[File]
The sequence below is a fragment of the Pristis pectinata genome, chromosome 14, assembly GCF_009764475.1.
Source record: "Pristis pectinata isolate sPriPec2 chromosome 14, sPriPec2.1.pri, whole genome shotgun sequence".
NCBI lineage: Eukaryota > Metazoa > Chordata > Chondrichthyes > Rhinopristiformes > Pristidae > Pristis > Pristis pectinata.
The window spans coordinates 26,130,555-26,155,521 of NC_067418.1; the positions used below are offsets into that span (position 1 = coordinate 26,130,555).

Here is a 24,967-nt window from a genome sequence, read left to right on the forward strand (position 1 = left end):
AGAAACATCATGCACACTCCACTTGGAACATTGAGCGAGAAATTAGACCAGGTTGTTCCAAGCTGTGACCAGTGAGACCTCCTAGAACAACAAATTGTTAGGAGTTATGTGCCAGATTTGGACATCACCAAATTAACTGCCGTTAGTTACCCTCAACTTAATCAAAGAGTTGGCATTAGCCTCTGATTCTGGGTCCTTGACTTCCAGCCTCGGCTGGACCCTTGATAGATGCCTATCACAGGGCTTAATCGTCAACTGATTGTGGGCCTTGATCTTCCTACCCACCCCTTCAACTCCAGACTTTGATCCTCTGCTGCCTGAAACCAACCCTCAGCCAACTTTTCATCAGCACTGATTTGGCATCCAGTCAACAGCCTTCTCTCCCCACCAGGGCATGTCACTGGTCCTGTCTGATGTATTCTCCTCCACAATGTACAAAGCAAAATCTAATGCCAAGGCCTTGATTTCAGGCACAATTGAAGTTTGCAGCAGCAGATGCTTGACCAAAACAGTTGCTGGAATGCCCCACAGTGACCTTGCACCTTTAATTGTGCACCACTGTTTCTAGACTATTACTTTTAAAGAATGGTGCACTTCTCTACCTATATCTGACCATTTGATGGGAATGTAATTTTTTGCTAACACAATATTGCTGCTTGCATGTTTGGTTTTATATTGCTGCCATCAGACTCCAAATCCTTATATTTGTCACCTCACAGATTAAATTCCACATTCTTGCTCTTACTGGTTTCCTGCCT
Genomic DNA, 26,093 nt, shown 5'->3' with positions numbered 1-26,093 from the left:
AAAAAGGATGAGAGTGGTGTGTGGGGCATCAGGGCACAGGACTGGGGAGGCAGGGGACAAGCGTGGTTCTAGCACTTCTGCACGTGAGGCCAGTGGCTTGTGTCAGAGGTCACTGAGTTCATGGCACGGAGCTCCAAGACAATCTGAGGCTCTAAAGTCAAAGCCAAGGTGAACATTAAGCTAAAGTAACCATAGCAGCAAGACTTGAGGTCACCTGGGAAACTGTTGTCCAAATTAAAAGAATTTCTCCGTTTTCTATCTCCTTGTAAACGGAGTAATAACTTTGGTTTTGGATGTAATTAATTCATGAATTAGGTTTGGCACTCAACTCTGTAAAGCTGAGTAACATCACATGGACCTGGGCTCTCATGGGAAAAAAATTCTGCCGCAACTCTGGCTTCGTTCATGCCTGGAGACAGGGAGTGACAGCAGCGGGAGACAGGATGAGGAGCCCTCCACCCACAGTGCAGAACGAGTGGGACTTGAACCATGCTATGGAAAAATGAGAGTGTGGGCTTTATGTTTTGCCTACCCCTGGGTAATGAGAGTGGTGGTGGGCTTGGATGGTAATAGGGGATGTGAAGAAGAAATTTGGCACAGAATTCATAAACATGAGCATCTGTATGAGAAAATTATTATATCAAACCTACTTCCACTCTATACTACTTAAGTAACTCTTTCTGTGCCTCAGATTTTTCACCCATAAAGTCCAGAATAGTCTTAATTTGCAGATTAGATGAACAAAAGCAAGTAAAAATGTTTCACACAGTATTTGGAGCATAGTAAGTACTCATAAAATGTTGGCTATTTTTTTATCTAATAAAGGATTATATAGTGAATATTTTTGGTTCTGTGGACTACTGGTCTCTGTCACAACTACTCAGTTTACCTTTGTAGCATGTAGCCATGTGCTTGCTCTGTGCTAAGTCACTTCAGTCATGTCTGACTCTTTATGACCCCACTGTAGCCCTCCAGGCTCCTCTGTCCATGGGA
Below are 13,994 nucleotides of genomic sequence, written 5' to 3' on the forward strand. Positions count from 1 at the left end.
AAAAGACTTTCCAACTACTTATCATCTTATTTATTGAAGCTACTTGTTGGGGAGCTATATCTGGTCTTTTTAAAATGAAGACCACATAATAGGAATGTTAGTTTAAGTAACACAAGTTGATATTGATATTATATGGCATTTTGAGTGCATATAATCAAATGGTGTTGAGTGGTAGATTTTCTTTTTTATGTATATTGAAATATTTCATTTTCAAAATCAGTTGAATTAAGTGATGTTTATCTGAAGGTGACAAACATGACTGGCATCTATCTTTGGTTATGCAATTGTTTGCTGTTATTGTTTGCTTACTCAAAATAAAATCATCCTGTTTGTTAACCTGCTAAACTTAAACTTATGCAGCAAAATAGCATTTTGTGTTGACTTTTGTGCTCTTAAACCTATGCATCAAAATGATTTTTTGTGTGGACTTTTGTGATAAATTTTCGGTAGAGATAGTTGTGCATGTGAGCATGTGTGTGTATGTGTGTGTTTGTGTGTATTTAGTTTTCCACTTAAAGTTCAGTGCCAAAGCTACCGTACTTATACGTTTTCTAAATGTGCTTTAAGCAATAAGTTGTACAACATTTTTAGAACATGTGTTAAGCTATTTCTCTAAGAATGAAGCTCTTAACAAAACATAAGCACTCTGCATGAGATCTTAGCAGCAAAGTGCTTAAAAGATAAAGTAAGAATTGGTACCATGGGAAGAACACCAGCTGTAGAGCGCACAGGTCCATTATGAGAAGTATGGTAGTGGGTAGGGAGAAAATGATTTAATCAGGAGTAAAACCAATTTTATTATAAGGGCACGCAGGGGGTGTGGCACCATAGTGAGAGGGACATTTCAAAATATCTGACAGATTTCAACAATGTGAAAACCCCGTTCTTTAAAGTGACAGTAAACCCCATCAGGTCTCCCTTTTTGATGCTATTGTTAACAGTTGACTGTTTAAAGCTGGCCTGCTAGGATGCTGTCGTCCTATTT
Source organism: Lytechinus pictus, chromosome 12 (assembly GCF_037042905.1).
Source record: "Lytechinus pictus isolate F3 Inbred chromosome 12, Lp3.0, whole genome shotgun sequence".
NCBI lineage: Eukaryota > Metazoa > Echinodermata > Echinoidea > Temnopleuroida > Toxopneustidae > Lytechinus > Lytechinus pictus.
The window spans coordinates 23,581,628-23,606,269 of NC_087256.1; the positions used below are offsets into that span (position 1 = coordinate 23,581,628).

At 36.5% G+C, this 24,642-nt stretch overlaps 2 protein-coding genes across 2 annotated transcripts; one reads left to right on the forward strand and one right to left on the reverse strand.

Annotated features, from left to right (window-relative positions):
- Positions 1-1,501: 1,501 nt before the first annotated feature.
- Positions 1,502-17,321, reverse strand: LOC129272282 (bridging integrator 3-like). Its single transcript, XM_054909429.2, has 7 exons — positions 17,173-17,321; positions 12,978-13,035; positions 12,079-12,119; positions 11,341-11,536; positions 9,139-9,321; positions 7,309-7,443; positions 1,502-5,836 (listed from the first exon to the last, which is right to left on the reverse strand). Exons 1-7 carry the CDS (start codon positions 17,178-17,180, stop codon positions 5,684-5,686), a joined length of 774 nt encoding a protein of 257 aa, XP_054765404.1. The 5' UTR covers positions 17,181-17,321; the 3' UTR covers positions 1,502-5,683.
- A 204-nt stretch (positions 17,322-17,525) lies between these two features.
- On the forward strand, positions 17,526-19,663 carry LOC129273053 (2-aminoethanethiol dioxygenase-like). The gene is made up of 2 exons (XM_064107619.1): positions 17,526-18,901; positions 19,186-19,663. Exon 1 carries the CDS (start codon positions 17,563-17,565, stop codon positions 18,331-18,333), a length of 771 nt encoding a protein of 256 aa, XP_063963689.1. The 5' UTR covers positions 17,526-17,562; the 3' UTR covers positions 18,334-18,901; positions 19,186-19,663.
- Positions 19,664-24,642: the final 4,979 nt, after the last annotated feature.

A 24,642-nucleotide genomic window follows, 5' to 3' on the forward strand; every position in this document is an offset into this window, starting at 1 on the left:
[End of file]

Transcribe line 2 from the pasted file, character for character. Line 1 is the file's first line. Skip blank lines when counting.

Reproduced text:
Source record: "Pristis pectinata isolate sPriPec2 chromosome 14, sPriPec2.1.pri, whole genome shotgun sequence".